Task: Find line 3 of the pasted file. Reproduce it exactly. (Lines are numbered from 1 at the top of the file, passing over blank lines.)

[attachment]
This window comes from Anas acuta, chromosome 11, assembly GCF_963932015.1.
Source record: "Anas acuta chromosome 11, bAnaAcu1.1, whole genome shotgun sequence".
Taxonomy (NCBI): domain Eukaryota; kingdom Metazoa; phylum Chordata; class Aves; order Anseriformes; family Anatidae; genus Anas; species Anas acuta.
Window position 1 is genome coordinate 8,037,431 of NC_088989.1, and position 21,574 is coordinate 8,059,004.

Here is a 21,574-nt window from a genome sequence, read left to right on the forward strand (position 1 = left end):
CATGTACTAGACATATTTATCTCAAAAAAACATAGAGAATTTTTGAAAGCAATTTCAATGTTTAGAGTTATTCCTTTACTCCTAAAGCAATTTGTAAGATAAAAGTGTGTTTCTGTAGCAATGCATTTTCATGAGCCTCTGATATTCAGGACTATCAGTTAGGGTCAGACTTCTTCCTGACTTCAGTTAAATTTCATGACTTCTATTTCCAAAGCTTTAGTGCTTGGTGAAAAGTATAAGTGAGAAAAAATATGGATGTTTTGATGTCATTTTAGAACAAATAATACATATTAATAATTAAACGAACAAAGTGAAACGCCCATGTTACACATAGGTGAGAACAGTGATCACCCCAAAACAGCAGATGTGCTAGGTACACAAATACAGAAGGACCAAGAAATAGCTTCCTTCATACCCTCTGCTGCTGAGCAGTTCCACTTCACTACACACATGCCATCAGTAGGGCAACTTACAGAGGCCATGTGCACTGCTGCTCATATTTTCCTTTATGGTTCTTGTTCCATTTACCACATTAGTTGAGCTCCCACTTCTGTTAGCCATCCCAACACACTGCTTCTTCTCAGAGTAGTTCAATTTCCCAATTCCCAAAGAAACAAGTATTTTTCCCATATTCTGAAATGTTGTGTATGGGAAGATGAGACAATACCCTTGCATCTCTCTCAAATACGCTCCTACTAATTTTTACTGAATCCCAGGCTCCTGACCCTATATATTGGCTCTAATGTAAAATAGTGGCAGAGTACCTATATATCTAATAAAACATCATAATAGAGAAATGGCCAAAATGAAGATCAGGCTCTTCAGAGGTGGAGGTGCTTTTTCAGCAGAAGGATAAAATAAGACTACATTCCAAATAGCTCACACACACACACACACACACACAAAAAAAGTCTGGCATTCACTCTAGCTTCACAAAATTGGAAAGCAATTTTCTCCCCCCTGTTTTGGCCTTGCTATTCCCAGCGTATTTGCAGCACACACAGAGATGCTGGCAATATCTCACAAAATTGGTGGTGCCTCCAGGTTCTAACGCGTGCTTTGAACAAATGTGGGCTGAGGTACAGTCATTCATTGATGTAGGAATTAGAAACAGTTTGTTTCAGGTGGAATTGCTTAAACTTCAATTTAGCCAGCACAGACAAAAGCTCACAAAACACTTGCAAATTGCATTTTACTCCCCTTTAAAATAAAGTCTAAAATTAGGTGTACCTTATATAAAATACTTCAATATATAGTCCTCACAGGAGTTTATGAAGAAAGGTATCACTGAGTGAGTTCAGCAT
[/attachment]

Taxonomy (NCBI): domain Eukaryota; kingdom Metazoa; phylum Chordata; class Aves; order Anseriformes; family Anatidae; genus Anas; species Anas acuta.